Men’s Wearhouse and Jos A Bank ends months-long standoff with nondisclosure accord
Mar 03, 2014 02:43 PM EST
A report by The New York Times' the DealBook said that Men's Wearhouse announced what seems to be the end of a merger standoff with Jos A Bank Clothiers with a nondisclosure agreement. A nondisclosure agreement or NDA as defined by Investopedia is a legal contract of which its details are kept out of the public except for the parties involved in the agreement. DealBook said that Jos A Bank had submitted a proposal of the merger agreement to Men's Wearhouse as part of the accord.
The standoff between the two men's retail companies had began with an unsolicited bid to acquire the much-bigger Men's Wearhouse by Jos A Bank. The bid, said Dealbook, ultimately backfired on the company when the latter launched a hostile takeover of Jos A Bank.
To avoid getting snapped up by Men's Wearhouse, Jos A Bank courted and got an agreement to buy outdoor goods retailer Eddie Bauer with an $825 million acquisition deal last month, DealBook said. Moreover, the Wall Street Journal said Jos A Bank sweetened the deal with Eddie Bauer with a share repurchase agreement worth $300 million should the deal closes. According to a source who was briefed on the Eddie Bauer takeover strategy by Jos A Bank, the latter resorted to buying the outdoor goods company for Men's Wearhouse in order for the bigger men's retailer to increase its buyout offer.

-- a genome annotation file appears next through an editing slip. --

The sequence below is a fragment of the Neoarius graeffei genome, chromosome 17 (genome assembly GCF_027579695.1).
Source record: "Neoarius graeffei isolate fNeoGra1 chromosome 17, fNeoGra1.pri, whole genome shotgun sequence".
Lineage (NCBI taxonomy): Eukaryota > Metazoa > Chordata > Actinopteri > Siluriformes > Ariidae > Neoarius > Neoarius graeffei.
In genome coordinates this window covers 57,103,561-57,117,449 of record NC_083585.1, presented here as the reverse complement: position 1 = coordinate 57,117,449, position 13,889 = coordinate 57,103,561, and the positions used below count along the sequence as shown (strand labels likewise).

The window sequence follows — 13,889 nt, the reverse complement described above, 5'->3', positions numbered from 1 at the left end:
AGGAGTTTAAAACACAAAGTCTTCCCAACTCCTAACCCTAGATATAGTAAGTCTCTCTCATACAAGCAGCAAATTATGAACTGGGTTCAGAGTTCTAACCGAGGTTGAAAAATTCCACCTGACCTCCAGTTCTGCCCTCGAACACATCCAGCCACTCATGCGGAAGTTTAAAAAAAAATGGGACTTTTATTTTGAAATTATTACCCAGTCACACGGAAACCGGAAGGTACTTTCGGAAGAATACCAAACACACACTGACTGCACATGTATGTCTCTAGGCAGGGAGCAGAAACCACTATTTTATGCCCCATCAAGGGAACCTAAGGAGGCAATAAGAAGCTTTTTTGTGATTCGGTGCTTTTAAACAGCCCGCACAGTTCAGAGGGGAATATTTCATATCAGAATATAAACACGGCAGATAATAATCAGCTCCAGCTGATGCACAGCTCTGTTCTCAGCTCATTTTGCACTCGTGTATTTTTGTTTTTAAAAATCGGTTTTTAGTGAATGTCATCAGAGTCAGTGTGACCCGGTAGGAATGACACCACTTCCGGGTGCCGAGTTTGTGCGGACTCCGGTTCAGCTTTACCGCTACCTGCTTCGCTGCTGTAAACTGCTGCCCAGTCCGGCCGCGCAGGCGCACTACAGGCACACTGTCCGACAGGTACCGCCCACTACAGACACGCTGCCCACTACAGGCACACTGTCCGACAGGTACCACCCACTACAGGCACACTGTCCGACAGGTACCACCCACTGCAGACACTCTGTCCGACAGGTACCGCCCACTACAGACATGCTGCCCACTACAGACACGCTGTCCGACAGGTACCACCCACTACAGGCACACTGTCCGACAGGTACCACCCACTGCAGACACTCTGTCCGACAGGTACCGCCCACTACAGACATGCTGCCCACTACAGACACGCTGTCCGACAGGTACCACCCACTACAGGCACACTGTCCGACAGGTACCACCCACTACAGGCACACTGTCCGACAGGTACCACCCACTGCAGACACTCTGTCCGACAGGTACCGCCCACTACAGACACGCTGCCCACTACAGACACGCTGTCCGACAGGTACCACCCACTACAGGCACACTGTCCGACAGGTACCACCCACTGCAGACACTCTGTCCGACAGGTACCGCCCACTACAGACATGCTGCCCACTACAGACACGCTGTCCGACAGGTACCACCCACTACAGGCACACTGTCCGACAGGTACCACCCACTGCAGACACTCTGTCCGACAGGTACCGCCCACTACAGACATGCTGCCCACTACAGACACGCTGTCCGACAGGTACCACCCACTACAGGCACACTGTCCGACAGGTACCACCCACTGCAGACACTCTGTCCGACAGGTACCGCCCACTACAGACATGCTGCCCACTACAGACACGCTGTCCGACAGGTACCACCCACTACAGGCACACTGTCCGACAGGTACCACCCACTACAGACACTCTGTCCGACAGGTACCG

At the moment, Men's Wearhouse's current offer is $63.50 per share of Jos A Bank, which was deemed too low by the latter. However, Men's Wearhouse has voiced out the possibility of increasing its $1.8 billion offer to about $65 per share. With the NDA in place, DealBook said that the two companies will be able to exchange sensitive company information that would allow them to work out a favorable merger agreement.
On the other hand, the big loser in the merger saga would be Eddie Bauer, whose own merger deal with Jos A Bank would fall through should the latter and Men's Wearhouse finalize their own consolidation, WSJ said.